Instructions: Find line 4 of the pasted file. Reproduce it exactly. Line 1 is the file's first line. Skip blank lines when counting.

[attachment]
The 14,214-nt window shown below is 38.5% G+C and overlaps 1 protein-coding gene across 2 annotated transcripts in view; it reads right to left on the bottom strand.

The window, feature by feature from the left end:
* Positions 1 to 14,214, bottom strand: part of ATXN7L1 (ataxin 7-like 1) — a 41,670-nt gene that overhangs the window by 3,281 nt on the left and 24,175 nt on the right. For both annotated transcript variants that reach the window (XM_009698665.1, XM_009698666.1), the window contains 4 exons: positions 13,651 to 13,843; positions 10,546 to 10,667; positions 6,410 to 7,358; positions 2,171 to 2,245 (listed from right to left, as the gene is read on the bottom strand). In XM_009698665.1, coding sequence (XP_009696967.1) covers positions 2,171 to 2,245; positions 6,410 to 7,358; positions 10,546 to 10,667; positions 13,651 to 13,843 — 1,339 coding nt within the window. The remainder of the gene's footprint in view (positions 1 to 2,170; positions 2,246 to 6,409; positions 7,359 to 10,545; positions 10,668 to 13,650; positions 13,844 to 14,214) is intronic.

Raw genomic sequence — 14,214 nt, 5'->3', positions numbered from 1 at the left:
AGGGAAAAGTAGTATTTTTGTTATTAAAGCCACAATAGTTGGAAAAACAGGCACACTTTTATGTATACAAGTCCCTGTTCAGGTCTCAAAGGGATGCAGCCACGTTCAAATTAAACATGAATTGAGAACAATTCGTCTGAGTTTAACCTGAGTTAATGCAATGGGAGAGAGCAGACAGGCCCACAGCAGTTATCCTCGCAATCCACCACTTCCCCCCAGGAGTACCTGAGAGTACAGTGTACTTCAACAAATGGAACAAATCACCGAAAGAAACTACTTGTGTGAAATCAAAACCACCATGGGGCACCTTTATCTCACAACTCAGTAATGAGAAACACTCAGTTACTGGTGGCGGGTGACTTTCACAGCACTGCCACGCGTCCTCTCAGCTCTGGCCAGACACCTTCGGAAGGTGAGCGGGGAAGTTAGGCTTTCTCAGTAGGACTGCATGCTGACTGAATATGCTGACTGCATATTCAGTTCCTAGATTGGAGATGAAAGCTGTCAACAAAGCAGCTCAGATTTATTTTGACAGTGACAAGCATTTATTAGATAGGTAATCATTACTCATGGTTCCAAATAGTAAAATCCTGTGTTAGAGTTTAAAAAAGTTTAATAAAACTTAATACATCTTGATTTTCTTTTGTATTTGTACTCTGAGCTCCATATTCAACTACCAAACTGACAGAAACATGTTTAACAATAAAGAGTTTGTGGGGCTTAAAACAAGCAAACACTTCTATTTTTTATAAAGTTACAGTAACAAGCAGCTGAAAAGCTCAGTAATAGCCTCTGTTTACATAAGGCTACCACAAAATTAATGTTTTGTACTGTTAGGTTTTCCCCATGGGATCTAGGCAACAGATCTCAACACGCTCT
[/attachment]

Raw genomic sequence — 14,214 nt, 5'->3', positions numbered from 1 at the left: